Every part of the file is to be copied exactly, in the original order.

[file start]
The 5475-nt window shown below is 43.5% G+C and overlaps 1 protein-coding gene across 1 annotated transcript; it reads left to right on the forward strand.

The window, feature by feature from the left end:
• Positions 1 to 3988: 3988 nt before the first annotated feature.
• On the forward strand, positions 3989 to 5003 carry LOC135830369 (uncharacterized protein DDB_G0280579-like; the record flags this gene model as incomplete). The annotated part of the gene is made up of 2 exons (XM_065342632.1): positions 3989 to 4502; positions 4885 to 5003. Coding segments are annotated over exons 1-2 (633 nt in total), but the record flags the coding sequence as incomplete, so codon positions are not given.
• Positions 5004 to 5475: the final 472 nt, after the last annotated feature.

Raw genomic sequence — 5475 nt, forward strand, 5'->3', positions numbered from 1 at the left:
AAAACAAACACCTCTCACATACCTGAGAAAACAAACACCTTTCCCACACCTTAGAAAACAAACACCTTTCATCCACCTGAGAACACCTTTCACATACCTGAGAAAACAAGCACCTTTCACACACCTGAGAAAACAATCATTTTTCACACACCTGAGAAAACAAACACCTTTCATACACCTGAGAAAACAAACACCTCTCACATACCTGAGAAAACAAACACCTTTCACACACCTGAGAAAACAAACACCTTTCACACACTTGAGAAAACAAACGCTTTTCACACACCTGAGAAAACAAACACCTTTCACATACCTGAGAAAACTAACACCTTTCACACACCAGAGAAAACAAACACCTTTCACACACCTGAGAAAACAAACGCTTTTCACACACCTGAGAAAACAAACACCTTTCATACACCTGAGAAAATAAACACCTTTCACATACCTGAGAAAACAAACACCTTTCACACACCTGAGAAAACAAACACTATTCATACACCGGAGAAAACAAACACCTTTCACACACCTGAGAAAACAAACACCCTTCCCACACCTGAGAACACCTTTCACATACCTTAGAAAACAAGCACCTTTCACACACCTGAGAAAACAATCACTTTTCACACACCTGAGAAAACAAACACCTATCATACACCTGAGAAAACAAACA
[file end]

The 5475-nt window shown below is 43.5% G+C and overlaps 1 protein-coding gene across 1 annotated transcript; it reads left to right on the forward strand.

The window, feature by feature from the left end:
• Positions 1 to 3988: 3988 nt before the first annotated feature.
• On the forward strand, positions 3989 to 5003 carry LOC135830369 (uncharacterized protein DDB_G0280579-like; the record flags this gene model as incomplete). The annotated part of the gene is made up of 2 exons (XM_065342632.1): positions 3989 to 4502; positions 4885 to 5003. Coding segments are annotated over exons 1-2 (633 nt in total), but the record flags the coding sequence as incomplete, so codon positions are not given.
• Positions 5004 to 5475: the final 472 nt, after the last annotated feature.

Raw genomic sequence — 5475 nt, forward strand, 5'->3', positions numbered from 1 at the left:
AAAACAAACACCTCTCACATACCTGAGAAAACAAACACCTTTCCCACACCTTAGAAAACAAACACCTTTCATCCACCTGAGAACACCTTTCACATACCTGAGAAAACAAGCACCTTTCACACACCTGAGAAAACAATCATTTTTCACACACCTGAGAAAACAAACACCTTTCATACACCTGAGAAAACAAACACCTCTCACATACCTGAGAAAACAAACACCTTTCACACACCTGAGAAAACAAACACCTTTCACACACTTGAGAAAACAAACGCTTTTCACACACCTGAGAAAACAAACACCTTTCACATACCTGAGAAAACTAACACCTTTCACACACCAGAGAAAACAAACACCTTTCACACACCTGAGAAAACAAACGCTTTTCACACACCTGAGAAAACAAACACCTTTCATACACCTGAGAAAATAAACACCTTTCACATACCTGAGAAAACAAACACCTTTCACACACCTGAGAAAACAAACACTATTCATACACCGGAGAAAACAAACACCTTTCACACACCTGAGAAAACAAACACCCTTCCCACACCTGAGAACACCTTTCACATACCTTAGAAAACAAGCACCTTTCACACACCTGAGAAAACAATCACTTTTCACACACCTGAGAAAACAAACACCTATCATACACCTGAGAAAACAAACA